And so, the writers in this anthology are like ‘the other’ horrible workers, Building a triumphant legacy out of stories of the starved and the broken, the vulnerable and the faceless, the fragmented and the sacrificial. They have chosen to continue from where the others have stopped, gifting us a collection devoid of the dangers inherent in similar collections, namely: chauvinism, misogyny, patriarchy, toxic masculinity, even masochism. They have simply weaved in and out of the subject of gender, defying stereotypes and speaking surefooted truths that many would otherwise have sidestepped, and by so doing, have scored delicate point after point, in poem after poem, in essay after essay, in story after story, in sound literary offering after offering.
These horrible workers are not tired, and though they are not falling by the wayside just yet, more workers will still arrive. More stories will be told. More celebratory songs will be sung, even in the dark times, for these ones, as they appear, are mere harbingers of the Great Awakening, professing their faith in anthems to masculinity, all encompassed in such joy ride of an anthology!
Chisom Okafor’s poems have been nominated for the Gerald Kraak Prize, the Jack Grapes Poetry Prize, the Frontier Award for New Poets, the Stephen A. Dibiase Poetry Prize, the Sillerman First Book Prize for African Poets, and the Pushcart Prize. He divides his time between the diet clinic of a military hospital, and its college of nursing, where he teaches courses on clinical nutrition and dietetics.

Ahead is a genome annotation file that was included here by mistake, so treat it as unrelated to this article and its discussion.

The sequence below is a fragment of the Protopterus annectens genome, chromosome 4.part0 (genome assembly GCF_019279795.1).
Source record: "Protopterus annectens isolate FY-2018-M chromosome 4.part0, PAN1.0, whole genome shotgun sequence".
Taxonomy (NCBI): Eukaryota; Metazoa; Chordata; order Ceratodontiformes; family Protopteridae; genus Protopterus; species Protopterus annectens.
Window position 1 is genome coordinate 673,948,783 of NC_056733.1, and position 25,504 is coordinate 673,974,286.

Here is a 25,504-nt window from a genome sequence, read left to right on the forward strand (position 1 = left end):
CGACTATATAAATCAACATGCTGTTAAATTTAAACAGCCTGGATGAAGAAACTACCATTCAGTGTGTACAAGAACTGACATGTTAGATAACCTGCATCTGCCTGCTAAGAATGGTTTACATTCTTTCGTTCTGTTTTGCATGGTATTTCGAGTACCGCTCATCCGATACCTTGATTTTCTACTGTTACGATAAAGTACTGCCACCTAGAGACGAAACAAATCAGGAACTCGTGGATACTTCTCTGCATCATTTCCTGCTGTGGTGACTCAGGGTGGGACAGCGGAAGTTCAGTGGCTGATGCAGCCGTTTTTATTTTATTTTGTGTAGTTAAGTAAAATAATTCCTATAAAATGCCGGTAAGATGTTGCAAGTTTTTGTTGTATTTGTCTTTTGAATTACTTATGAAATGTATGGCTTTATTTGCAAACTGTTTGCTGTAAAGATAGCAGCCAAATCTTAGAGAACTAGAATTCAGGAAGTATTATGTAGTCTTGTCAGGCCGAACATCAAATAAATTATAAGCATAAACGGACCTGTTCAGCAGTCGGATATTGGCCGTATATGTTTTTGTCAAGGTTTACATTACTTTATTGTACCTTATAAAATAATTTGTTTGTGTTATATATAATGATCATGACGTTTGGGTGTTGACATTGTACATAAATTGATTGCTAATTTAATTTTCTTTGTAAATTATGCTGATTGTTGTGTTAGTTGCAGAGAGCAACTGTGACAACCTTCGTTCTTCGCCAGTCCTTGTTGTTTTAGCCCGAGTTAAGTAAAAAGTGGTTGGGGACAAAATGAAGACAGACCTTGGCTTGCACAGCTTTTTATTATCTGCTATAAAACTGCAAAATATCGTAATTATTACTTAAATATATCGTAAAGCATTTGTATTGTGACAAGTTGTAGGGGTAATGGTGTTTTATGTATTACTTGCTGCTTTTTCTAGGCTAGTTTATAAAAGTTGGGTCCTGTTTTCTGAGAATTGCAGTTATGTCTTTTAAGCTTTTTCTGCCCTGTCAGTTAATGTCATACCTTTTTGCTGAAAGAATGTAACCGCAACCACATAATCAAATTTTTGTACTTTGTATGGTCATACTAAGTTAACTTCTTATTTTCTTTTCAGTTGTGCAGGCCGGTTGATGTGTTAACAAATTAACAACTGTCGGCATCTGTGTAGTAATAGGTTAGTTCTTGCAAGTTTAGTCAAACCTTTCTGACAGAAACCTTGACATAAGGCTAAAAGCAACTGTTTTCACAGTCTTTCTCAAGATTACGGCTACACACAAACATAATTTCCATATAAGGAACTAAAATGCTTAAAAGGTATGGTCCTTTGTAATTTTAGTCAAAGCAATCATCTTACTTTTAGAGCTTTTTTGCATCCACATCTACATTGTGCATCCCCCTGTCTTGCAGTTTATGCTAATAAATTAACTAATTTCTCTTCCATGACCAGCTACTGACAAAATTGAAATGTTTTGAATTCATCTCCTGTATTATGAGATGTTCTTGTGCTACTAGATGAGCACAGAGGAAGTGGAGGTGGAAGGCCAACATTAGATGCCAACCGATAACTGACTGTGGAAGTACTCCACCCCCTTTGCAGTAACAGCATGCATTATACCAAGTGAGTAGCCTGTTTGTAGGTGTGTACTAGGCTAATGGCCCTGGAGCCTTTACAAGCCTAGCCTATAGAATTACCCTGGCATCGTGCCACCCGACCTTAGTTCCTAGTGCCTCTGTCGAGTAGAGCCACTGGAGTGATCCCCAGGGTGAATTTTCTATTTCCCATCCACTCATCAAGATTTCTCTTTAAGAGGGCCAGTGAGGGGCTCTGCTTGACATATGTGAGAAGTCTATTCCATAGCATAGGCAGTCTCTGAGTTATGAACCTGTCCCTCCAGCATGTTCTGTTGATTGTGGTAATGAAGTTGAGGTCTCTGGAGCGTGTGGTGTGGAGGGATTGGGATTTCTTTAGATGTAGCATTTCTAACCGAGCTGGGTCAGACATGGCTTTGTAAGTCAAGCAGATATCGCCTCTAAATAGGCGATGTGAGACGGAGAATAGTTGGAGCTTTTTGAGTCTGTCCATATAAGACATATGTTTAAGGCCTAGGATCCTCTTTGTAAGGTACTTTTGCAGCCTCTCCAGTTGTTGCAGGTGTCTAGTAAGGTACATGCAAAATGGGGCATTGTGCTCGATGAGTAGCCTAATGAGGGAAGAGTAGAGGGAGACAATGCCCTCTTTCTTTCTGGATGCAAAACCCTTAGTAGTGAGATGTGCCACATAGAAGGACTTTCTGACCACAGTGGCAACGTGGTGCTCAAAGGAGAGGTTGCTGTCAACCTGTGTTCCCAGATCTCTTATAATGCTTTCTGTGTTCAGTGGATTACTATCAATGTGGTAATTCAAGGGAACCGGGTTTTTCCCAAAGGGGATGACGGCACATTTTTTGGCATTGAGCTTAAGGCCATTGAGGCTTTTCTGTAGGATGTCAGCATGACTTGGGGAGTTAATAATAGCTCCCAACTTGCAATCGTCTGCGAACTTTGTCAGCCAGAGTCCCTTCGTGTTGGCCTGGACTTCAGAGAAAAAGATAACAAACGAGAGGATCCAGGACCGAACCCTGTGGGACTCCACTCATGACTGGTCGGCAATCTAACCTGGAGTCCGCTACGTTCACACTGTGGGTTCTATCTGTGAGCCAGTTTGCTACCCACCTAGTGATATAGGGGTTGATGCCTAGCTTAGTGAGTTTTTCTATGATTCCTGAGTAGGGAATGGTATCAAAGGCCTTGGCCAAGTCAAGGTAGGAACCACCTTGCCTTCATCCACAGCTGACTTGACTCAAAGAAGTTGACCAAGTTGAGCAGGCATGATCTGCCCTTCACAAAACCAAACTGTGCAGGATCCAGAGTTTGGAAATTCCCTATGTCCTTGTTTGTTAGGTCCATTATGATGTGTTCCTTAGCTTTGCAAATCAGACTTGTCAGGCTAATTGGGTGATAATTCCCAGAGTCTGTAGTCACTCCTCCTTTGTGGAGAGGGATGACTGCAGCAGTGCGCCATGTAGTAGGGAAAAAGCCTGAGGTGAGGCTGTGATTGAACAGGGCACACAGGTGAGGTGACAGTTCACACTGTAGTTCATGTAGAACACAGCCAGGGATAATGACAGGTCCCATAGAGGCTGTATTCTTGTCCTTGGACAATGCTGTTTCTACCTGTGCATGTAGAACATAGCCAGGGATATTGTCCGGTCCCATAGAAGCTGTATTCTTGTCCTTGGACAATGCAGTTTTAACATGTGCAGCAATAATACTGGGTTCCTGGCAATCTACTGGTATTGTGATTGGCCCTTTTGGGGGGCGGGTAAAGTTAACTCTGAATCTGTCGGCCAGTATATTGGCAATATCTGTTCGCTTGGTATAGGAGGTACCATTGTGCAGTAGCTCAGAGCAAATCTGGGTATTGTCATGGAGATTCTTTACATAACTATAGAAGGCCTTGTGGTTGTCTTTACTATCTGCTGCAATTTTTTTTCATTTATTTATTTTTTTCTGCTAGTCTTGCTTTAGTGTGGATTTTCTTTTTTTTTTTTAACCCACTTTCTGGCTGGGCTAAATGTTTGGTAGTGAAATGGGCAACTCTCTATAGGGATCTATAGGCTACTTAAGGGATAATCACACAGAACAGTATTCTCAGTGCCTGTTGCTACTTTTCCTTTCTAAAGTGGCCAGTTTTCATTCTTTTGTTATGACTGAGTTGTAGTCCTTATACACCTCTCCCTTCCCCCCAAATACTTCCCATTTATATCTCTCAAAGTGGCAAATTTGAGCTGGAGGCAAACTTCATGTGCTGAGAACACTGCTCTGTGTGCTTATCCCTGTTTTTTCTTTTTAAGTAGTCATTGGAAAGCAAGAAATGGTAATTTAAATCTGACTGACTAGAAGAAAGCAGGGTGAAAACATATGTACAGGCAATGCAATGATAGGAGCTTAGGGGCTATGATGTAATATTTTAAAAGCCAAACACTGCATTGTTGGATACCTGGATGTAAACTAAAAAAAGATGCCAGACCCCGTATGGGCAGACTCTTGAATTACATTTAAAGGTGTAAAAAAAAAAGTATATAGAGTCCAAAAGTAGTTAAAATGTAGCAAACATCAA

The boy-child has always been a symbol of responsibility, strength and sacrifice. And personally, I have always maintained the stand that Boys are not stones anthology series should primarily be about appraisal and tribute to the boy-child. The boy-child should not hold the aura of pity, but passion and authority. — Micheal Ace, Book & Digital Publisher.
The male gender shoulders a lot of responsibilities. Demigods reveals the superpower of fathers and male figures in the home. The collection is quite timely and a worthy celebration of manhood that will keep your eyes glued with beautiful metaphors from start to finish. — Utibe-Eno Ekpuk